This is my first Advent post for the year. For those of you who follow other faiths or no faith at all, I hope these posts will give you an idea of what Advent is and what Christmas means to Christians.
What do you hope for? Tuesday, at the junior high choir concert, I heard, once again, the song "My Grown-Up Christmas List." Take a listen to Amy Grant singing it. I'll be waiting until you come back.
Grown-Up Christmas List
What I love about the song, what moves me most, is that line about everyone having a friend. Most of us can't stop wars, or speed up time to heal hearts, or make right always win. But every last one of us can make that grown-up wish of friendship come true for someone.
Be a friend.
Friendship takes so many forms it's hard to define. It's a fluid concept. When we try to create rules about friendship, or pin it down, or expect it to be only a certain way, or set limits on it, we damage the friendship or kill it completely.
Each friendship is unique, and each friendship goes through good times and bad. Sometimes one friend needs more, then the other. Over time, friendship generally balances out, but some very kind people were my friends when I had very little to give back to them. They never asked me to pay what I owed them on the scale of friendship, and so I've tried to pay their gift forward. It's become quite a joy to be friends to others who need more friendship than I do.
Any two people can be friends. I've had friends who were atheist, agnostic, Buddhist, Jewish, Pentecostal, Southern Baptist, Roman Catholic, Greek Orthodox, Missouri-Synod Lutheran, and most other Protestant persuasions. I've never had a Hindu or Muslim friend and consider that something I need to correct. I've had friends who were much older, much younger, similar to me, completely different from me. I've even had a few friends who didn't like to read.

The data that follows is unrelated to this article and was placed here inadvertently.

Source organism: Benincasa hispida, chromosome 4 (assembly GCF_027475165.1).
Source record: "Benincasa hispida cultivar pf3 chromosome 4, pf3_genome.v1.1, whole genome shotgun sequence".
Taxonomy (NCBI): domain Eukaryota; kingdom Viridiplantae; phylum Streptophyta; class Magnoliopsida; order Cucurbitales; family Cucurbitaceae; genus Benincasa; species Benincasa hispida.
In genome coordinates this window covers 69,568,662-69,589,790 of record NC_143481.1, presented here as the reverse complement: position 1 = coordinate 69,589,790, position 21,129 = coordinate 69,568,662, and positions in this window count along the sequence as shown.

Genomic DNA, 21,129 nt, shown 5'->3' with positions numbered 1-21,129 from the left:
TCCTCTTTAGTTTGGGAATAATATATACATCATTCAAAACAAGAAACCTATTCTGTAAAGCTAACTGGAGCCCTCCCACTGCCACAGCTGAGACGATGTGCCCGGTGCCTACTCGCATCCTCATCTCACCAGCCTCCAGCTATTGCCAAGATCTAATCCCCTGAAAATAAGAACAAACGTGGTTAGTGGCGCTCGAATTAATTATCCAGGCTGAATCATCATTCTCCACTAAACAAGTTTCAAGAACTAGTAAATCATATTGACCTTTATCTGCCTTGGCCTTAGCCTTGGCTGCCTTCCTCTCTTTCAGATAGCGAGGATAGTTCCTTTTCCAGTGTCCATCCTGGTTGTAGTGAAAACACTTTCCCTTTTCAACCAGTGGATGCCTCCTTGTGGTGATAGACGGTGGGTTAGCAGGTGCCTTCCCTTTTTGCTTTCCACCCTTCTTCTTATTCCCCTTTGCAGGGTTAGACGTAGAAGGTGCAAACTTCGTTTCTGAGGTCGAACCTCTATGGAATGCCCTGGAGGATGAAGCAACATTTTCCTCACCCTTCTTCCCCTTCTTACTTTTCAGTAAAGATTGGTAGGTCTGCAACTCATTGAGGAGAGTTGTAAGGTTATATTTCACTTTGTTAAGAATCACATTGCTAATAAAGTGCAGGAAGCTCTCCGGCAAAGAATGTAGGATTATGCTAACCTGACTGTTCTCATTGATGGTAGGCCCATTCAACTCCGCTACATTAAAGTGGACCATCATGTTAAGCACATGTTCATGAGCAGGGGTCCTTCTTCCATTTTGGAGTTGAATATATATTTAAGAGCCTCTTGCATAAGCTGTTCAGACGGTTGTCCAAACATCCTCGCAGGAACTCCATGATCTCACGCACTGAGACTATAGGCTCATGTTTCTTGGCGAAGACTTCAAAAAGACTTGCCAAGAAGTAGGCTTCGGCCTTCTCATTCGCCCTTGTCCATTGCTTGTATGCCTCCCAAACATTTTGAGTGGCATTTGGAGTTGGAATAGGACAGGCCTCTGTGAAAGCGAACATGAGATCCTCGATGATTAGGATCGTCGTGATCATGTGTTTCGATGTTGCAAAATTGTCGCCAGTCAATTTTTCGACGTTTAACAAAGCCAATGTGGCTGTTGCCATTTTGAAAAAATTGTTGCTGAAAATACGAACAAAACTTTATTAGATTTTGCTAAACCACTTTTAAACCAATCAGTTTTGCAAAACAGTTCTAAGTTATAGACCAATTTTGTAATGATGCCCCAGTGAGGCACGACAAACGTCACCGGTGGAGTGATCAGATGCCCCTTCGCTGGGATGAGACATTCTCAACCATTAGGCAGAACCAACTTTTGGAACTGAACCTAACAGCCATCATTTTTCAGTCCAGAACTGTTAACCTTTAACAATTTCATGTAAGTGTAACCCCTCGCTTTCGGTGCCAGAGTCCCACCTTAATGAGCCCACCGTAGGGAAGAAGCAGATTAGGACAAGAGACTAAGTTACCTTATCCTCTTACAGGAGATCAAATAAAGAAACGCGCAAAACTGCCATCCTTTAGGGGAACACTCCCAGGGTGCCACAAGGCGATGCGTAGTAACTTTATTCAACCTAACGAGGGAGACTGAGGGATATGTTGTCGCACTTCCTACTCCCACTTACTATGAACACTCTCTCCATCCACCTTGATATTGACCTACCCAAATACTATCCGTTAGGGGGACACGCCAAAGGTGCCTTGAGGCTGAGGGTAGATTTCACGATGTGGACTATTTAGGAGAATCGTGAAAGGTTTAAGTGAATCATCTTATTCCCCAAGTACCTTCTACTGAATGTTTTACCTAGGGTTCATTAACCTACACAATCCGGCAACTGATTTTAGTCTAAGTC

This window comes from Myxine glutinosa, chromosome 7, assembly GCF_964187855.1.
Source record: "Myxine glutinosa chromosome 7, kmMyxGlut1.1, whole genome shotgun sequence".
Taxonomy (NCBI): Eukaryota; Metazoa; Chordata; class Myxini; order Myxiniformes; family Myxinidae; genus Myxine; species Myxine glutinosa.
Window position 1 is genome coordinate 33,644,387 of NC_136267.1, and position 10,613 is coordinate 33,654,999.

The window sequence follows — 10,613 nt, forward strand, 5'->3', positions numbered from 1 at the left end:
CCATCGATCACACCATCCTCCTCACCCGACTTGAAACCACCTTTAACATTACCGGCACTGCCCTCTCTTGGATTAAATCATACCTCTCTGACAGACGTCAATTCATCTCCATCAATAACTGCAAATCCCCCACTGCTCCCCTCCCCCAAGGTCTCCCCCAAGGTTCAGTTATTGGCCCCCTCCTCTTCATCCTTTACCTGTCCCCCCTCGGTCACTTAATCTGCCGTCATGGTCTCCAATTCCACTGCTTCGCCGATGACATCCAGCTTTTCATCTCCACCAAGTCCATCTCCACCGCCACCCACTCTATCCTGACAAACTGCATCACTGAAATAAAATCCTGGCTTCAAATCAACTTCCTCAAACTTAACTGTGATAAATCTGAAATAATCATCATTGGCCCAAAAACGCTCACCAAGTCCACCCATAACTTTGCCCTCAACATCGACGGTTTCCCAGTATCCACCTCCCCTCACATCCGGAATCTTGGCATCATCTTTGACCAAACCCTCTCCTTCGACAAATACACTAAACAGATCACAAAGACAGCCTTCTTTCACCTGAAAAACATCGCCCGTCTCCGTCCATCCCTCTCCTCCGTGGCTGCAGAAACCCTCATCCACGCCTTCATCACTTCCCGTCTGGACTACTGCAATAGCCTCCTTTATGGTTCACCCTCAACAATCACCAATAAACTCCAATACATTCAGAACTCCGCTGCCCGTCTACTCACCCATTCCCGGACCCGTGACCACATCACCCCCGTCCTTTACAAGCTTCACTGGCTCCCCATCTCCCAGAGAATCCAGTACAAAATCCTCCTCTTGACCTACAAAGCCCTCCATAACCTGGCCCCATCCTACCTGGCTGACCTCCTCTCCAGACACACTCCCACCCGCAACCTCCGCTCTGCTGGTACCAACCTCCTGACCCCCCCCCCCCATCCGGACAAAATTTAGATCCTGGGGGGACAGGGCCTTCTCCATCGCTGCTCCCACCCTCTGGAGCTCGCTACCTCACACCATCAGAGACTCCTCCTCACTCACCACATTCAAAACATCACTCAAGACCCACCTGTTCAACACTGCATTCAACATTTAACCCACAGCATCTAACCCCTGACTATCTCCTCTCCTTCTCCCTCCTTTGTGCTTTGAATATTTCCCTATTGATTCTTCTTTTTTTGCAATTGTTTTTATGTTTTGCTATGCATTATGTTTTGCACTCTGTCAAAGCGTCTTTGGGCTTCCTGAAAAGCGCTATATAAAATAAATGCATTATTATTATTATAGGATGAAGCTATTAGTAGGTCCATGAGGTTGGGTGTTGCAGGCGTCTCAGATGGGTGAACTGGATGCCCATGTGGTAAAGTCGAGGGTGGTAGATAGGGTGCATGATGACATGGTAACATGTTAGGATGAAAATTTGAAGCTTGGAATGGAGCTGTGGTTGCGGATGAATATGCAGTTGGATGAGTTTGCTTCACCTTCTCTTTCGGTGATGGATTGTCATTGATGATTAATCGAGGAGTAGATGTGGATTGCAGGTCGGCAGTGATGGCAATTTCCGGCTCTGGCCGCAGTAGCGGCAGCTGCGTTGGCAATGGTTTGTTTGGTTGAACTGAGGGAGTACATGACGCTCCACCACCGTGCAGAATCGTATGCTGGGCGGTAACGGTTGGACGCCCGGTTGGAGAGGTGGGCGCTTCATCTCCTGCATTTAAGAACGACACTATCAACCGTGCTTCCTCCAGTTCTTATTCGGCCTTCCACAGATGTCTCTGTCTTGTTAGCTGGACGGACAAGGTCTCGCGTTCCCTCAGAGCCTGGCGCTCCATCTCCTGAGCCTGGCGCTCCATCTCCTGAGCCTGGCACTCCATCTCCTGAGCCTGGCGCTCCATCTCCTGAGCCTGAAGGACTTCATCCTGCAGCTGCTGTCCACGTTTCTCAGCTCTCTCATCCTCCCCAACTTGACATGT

Can you even imagine?
Have you noticed that we must put energy into friendship to keep it flowing. Over our many moves in the military, incredibly close friends drifted away because I was no longer in their daily sphere. It was too much work to stay connected to me. We lost touch. The final death knell of the friendship...being cut from their Christmas card list.
That hurt a bit, at first, to realize I still wanted to work at the friendship and they did not, but I eventually learned that it's normal and natural and even good to let go and move on. I treasure the memory of friends like Deena and Becky, though I doubt I will ever see them or hear from them again. They made a wonderful difference in my life, and now, I am certain, they are making wonderful differences in other people's lives.
Occasionally, those lost friends do reconnect. What a joy that is!
Christians sing, "What a friend we have in Jesus." There's a different sort of friendship for you. Talk about one-sided. He does all the work. Freely. He accepts us as we are, flaws and all, and loves us without ceasing and beyond our understanding. All we have to do is show up in prayer and faith and trust, let Him wash our feet and hearts, wrap us in a hug, lift us up from our sickness and sorrow. He's not a transient friend who fades from our lives and forgets about us or doesn't have time for us. He's always there. Eternally.
How it breaks His heart when we lose touch with Him, when we cut Him from our Christmas list!
During Advent, we anticipate and prepare for His birth, the birth of our Savior and Friend. It's our time to reconnect with our Friend, to remember what He does for us and with us.
God with us. Emmanuel.
It's my hope...my grown-up Christmas wish...that we pay His friendship forward, and share that selfless, compassionate, kind, loving friendship with the world. Let's not put rules on that friendship; let's not expect others to be just like us or become just like us.
Let's be friends for a world in need.
What's your grown-up Christmas wish?